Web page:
Wikipedia talk:WikiProject Elements/IUPAC definition for transition metals

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IUPAC definition for transition metals[edit]

NOTE: This section is transcluded so the widest-possible number of people can comment

I've been auditing the nav images in element articles to fix wrong neutron counts and giving Lu and Lr the lanthanoid and actinoid coloring, respectively. Part way through, I started to review our definitions for element categories to check them against IUPAC's provisional recommendations. See IUPAC Red Book IR-3.6 GROUPS OF ELEMENTS. Turns out that their specific definition for transition metal deviates from ours in a somewhat embarrassing way:

  • IUPAC defines transition metals specifically as being those elements in groups 3 to 11. This excludes the group 12 elements!

ED NOTE: Turns out, that IUPAC's approved recommendations define transition metals as either the set of elements in groups 3 to 12 (our current set-up) or the set of elements from 3 to 11 (the set-up in the below table).

Fixing this results in somewhat modified periodic tables (Note, that the expanded 'Other metal' category includes all the post-transition metals plus aluminium):

Table showing the more IUPAC consistent element categories

So, before I finish my audit and fix of the nav images, I'd like to know if I should fix group 12 to be consistent with the provisional IUPAC definition of transition metals. OR should we wait for IUPAC to come out with the final-updated Red Book (comment period ends at the end of 2008)? I'm putting my audit and update of the nav images on hold until we figure this out. --mav (talk) 17:50, 5 October 2008 (UTC)

I am not sure how many agree to this definition so waiting would be ok. Nergaal (talk) 18:10, 5 October 2008 (UTC)
I just checked one of my college chemistry textbooks and it agrees with IUPAC. If this definition for transition metals is already widespread, then we may not need to wait for IUPAC's final revision of the Red Book. On the other hand, the updated document may impact other parts of the table and / or nav images. I'm simply not sure how or when we should proceed. --mav (talk) 18:18, 5 October 2008 (UTC)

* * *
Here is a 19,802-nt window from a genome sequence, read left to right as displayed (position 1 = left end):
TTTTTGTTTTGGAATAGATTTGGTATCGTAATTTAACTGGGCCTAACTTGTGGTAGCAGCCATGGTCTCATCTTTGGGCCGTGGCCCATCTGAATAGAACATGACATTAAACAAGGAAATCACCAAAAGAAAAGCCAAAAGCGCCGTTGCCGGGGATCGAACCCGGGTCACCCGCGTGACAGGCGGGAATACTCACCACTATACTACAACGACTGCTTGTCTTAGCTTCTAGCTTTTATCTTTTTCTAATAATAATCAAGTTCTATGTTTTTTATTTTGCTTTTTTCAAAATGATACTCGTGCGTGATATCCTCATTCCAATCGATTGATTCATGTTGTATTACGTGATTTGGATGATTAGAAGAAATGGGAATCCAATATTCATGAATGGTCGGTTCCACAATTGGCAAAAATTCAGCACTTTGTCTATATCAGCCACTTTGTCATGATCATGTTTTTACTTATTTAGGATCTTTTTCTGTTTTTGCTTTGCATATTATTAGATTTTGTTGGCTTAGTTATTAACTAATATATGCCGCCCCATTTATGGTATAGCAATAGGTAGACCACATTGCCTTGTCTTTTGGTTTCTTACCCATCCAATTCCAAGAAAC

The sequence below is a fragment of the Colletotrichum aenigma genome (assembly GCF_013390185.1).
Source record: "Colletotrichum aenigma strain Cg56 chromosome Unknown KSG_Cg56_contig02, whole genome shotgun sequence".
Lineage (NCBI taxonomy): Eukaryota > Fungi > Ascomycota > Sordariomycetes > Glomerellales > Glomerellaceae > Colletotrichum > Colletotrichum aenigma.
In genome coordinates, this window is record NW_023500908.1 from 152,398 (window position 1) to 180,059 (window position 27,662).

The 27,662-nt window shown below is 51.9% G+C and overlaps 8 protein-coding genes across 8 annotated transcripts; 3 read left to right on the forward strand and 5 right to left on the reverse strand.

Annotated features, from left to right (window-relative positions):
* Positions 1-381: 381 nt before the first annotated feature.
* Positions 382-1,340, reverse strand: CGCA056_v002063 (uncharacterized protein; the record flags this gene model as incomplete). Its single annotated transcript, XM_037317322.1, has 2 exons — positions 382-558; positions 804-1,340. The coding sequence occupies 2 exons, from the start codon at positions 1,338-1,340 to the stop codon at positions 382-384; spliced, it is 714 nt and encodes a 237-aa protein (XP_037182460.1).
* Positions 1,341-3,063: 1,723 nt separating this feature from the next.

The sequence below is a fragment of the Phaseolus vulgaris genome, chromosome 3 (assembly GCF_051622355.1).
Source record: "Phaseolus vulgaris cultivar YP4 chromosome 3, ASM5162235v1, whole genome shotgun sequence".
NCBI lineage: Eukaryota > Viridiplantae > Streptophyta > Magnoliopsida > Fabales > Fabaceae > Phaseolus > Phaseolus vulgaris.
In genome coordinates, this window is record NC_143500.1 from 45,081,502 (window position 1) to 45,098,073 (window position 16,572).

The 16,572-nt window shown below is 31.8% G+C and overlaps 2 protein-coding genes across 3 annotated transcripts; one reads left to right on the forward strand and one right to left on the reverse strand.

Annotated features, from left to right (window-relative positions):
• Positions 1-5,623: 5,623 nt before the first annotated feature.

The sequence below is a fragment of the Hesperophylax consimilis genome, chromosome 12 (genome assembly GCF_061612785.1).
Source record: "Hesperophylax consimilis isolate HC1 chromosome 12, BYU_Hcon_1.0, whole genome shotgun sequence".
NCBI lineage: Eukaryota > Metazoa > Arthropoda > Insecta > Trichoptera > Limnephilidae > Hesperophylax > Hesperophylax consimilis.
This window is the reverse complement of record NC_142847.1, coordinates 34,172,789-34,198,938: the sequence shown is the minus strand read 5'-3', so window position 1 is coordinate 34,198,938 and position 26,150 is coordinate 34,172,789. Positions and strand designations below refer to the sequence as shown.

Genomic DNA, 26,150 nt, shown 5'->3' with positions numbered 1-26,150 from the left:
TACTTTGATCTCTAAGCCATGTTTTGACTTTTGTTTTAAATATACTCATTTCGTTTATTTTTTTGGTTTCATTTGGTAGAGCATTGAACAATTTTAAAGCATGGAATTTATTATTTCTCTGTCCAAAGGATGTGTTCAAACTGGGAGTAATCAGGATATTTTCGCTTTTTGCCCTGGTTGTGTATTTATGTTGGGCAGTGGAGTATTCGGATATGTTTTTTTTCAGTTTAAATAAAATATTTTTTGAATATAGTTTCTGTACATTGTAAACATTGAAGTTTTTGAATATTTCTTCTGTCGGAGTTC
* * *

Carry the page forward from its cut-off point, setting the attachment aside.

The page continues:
Erm, the comment period ended in 2004, according to the root of the file you quoted. The text approved in 2005 was (p. 51):

The elements (except hydrogen) of groups 1, 2 and 13–18 are designated as main group elements and, except in group 18, the first two elements of each main group are termed typical elements. Optionally, the letters s, p, d and f may be used to distinguish different blocks of elements. For example, the elements of groups 3–12 are the d-block elements. These elements are also commonly referred to as the transition elements, though the elements of group 12 are not always included; the f-block elements are sometimes referred to as the inner transition elements.

As far as I'm aware, there are no new inorganic recommendations planned for four or five years or so (until they get round to sorting out inorganic Preferred IUPAC names). Physchim62 (talk) 18:25, 5 October 2008 (UTC)
Ah - I saw this and assumed it also applied to the inorganic nomenclature. My bad. I also remember something about unfilled d-suborbitals as part of the definition, which also excludes group 12 elements (with a complication with at least one Hg compound). --mav (talk) 18:35, 5 October 2008 (UTC)
Definition of this term has always been a problem- whether to base the classification on chemistry or atom electron configuration. I was taught at school (1942 Sherwood Taylor text book) that the transition metals did not include Cu group and Zn group - only then to be told at university that Cu was a transition metal. IMO we should go with current IUPAC - that definition has been around for at least 40 years (Cotton and Wilkinson 2d edition 1966)- it leaves a little problem of colouring in and explaining the position of Zn group which is neither main group nor transition metal, but is in the d block according to our chart- although the chart conflicts with the definition in the article (sic "..highest energy electron is in a d orbital") which would seem to exclude both copper (3d10 4s1) and zinc (3d10 4s2) - if our list of electron configurations is right. Best of luck.--Axiosaurus (talk) 08:32, 6 October 2008 (UTC)
The current IUPAC definition (quoted above) gives us freedom to include group 12 or not. Let's not forget that Cotton & Wilkinson doesn't class scandium and yttrium as transition metals either, on chemical grounds. Greenwood and Earnshaw agrees with our current classification except for lanthanum and actinium, which they (correctly in my view) class as transition metals. I seem to remember that the edition of Sherwood Taylor that you quote classes thorium and uranium as transition metals and, in the case of thorium ([Rn] 7s2 5d2), a naive or dogmatic application of the electron configuration criterion would force us to do the same! Physchim62 (talk) 08:52, 6 October 2008 (UTC)